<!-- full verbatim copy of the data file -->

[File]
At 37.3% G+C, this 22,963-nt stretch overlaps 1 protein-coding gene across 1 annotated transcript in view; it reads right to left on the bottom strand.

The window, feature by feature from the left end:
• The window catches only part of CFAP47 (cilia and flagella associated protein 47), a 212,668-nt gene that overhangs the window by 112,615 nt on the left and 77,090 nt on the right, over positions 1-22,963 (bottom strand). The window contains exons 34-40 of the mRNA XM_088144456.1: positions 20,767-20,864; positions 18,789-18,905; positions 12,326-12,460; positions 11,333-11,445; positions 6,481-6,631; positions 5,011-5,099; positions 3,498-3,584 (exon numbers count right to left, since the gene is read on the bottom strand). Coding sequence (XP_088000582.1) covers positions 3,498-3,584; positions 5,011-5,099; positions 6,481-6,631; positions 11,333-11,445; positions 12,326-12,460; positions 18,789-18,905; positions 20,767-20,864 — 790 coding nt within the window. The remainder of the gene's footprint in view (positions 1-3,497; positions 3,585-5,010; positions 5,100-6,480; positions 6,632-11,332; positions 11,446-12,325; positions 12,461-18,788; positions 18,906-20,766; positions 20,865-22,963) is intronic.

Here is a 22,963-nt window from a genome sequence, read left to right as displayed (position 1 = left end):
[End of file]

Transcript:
At 37.3% G+C, this 22,963-nt stretch overlaps 1 protein-coding gene across 1 annotated transcript in view; it reads right to left on the bottom strand.

The window, feature by feature from the left end:
• The window catches only part of CFAP47 (cilia and flagella associated protein 47), a 212,668-nt gene that overhangs the window by 112,615 nt on the left and 77,090 nt on the right, over positions 1-22,963 (bottom strand). The window contains exons 34-40 of the mRNA XM_088144456.1: positions 20,767-20,864; positions 18,789-18,905; positions 12,326-12,460; positions 11,333-11,445; positions 6,481-6,631; positions 5,011-5,099; positions 3,498-3,584 (exon numbers count right to left, since the gene is read on the bottom strand). Coding sequence (XP_088000582.1) covers positions 3,498-3,584; positions 5,011-5,099; positions 6,481-6,631; positions 11,333-11,445; positions 12,326-12,460; positions 18,789-18,905; positions 20,767-20,864 — 790 coding nt within the window. The remainder of the gene's footprint in view (positions 1-3,497; positions 3,585-5,010; positions 5,100-6,480; positions 6,632-11,332; positions 11,446-12,325; positions 12,461-18,788; positions 18,906-20,766; positions 20,865-22,963) is intronic.

Here is a 22,963-nt window from a genome sequence, read left to right as displayed (position 1 = left end):